June 2008

I think Korea has helped significantly in what I want to do with my life.

Take a look at what Korean fashion is like here:





There’s just some almost intangible characteristic about Korean clothes that sets them apart from Western clothes. Korean clothes are quite lovely (and I’m talking about the high-end stuff, not the cheap trendy stuff).

Will add more to this later.



I have something to complain about, something that people over the age of 50 will probably want to give me a good, hard knock upside the head.

I really hate looking young.

No, seriously. I could pass for a high school kid, an 8th grader at the least. A 20 year old young lady looking like a 15-16 year old! Sigh. It also doesn’t help that this general hairstyle is most popular amongst junior and high school girl students. I guess the haircut doesn’t help much, but I seriously love it. (Although I must admit I’m getting a bit bored with it.) I want something edgy. I guess I’ll just make my bangs more blunt and chop a few centimeters off the bottom. Actually, this hairstyle CAN be considered edgy; I think it is the bangs that you have to style more. I’m rambling.

This is not just because of the hair. Oh no. It’s also my genes. My face is round, and instead of having strong, womanly, defined features, I have round, soft features on a small, flat face. I also have a plump figure, and of course, being short doesn’t help at all. This all makes me look like a child.

Also, my style of clothes lately has been centering around “cute” and “cutely feminine”. There’s been a lot of bows and pastel colors and frilly stuff. God, I love it. I love Korean clothes. I have to restrain myself from shopping from now on… but I still continue to because I know that I won’t be able to buy clothes like this in the States once I go back… boring, standard American clothes with no creativity and whimsy… *sobs*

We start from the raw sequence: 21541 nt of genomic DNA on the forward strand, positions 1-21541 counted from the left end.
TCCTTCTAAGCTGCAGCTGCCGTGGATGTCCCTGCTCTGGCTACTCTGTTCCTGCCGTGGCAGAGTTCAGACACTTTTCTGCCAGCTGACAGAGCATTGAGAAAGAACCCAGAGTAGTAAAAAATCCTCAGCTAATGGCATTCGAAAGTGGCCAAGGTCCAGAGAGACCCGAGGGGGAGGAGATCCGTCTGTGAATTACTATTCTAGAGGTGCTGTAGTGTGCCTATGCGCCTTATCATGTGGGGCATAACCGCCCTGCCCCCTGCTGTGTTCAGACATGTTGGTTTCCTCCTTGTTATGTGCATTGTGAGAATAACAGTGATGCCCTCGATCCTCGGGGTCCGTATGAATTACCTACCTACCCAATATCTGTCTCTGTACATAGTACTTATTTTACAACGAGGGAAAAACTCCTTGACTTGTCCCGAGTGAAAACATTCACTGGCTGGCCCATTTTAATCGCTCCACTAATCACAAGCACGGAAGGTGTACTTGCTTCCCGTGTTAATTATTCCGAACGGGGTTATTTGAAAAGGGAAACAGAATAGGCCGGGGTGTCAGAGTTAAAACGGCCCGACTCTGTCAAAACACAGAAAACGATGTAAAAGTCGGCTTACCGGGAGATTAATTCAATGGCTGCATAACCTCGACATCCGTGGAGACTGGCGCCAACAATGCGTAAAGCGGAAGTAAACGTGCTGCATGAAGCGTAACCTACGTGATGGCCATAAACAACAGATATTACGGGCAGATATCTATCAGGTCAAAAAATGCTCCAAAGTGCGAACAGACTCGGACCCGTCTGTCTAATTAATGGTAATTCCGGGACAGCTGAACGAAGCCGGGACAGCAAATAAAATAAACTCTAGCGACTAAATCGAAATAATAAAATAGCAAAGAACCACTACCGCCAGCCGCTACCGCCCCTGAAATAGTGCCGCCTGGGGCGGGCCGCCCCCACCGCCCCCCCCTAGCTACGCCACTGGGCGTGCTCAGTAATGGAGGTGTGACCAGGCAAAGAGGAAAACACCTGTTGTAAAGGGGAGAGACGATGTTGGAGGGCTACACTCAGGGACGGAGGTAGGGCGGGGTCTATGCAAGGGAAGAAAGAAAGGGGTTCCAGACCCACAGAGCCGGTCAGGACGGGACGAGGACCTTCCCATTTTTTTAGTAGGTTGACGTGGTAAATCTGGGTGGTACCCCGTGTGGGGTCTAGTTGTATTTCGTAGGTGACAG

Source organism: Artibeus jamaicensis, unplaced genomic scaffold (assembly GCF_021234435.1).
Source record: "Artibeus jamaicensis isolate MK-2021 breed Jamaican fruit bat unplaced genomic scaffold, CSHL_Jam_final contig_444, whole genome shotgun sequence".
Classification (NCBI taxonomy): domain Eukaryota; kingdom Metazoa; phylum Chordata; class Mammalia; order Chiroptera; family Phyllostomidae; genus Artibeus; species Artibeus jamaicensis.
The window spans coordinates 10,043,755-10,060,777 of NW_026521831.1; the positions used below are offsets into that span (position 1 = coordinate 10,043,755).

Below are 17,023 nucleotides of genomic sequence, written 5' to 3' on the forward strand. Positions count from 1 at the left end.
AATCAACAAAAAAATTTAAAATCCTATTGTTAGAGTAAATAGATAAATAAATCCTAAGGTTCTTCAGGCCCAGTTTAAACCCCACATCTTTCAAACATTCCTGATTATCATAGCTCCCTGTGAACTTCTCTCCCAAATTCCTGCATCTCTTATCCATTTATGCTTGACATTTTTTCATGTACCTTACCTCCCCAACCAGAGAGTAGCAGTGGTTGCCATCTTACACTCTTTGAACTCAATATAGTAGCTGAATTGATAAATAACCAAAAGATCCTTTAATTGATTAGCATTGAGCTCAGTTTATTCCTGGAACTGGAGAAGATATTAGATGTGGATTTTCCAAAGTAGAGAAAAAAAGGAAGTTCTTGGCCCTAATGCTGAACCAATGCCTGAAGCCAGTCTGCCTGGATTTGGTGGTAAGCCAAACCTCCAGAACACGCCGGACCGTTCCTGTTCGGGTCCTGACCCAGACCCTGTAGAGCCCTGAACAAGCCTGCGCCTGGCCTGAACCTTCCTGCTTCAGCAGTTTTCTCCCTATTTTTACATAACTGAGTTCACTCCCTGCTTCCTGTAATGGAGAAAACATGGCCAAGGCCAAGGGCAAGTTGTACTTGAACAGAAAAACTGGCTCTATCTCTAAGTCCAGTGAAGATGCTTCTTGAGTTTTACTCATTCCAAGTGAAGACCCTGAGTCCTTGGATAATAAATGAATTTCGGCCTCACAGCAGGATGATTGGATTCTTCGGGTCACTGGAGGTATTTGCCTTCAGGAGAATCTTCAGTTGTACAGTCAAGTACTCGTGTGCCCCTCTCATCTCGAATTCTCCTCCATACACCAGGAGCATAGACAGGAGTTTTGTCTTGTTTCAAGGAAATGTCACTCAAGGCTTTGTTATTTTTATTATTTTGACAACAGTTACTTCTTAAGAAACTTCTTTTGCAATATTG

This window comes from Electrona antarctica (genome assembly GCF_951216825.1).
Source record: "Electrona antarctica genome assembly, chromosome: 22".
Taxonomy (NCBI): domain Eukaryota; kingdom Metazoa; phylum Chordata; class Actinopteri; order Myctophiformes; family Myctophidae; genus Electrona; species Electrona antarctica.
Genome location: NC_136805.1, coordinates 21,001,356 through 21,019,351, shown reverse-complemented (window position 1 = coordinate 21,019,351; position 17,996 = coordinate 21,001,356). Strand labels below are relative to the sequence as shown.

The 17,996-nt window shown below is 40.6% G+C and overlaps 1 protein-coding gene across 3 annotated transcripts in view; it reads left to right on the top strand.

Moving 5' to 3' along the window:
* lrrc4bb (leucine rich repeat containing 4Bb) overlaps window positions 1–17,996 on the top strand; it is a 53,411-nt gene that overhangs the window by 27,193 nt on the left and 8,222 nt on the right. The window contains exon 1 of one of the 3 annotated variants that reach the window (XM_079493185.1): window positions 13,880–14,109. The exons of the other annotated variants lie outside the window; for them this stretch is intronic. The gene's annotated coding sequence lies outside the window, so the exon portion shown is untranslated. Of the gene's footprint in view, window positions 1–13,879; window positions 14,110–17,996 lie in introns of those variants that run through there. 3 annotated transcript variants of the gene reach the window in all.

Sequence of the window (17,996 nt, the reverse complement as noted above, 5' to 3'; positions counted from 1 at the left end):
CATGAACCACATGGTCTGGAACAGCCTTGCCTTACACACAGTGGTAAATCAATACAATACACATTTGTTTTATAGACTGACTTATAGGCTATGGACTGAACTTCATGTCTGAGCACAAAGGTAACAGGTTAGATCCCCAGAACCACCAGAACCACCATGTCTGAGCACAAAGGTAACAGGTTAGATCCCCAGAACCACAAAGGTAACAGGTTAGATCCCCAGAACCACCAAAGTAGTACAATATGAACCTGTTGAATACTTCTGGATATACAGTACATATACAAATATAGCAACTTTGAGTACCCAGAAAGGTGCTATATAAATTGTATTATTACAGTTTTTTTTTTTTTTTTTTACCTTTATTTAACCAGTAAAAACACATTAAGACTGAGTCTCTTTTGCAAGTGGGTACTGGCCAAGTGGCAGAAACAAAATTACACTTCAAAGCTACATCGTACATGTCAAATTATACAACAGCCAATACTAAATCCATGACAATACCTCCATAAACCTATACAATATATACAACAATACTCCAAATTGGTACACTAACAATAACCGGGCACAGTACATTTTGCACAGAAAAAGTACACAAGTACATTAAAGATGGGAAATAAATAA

So. The fact that 1) I’m around 158 cm. (5’2.5″) 2) have a haircut similar to Korean high school girls 3) have baby-ish features and 4) dress in a “cute” style all combine to form the Eunice in Korea today that is often mistaken for a high school kid. Let me note that it’s considered a GOOD thing to be told that you look like a high school kid here in South Korea. But anyways, to get back on point, I hate looking really young. I know that I’ll be carded repeatedly in the States because of the culmination of Reasons 1, 2, 3, and 4 above, long after my 21st birthday. And because I definitely won’t look my age, I will probably be discriminated against several times. I know that a lot of people won’t take me seriously until I open my mouth and prove myself. I know that women that are considered the “ideal” of beauty will probably feel smug whenever they see me. I brace myself for this.

I could get away with looking young before… because yes, I was young. I was a teenager, still in the awkward development stages of life. But now, I’m 20. I am no longer a teenager. I am now a young woman. I have a much more defined idea of who I am and what I want to do in the future. I know myself a lot better. And that’s why I feel like I have to match up my image to my current mentality. However, I worry that my current image may project a more immature look than I would like. But, like in all situations, there are limitations.

The frustrating thing is that other young ladies can wear the same style as mine and look perfectly fine and mature… and still really pretty and cute. The problem is that in those cases… they’re tall. So I believe that height really is the defining factor many things – maturity, attractiveness, etc. etc. etc. On the Korean TV shows, pretty actresses wear outfits I KNOW would make me look like a 5 year old… but still look like an adult wearing pretty, feminine clothes! What the hell?!

Why couldn’t I have been “assigned” a more striking image? It’d be great to have that sexy, “tousled-hair-smoldering-eyes” image with the striking features. Because, honestly – what man wants a girl on his arm that looks like a naive, round-eyed kindergartner? Ah, we can’t have it all, I guess. Except sometimes it feels that I really don’t have a lot of things. Do I think too much? Maybe I do. Maybe I shouldn’t worry about this as much as I do now. ^^;

The trend for boys in Korea to wear skinny jeans/pants tucked into hi-top sneakers is not new, apparently! The Cure wore their shoes and pants that way in their video for “Friday I’m In Love”, which was released in the late 1980s, I believe…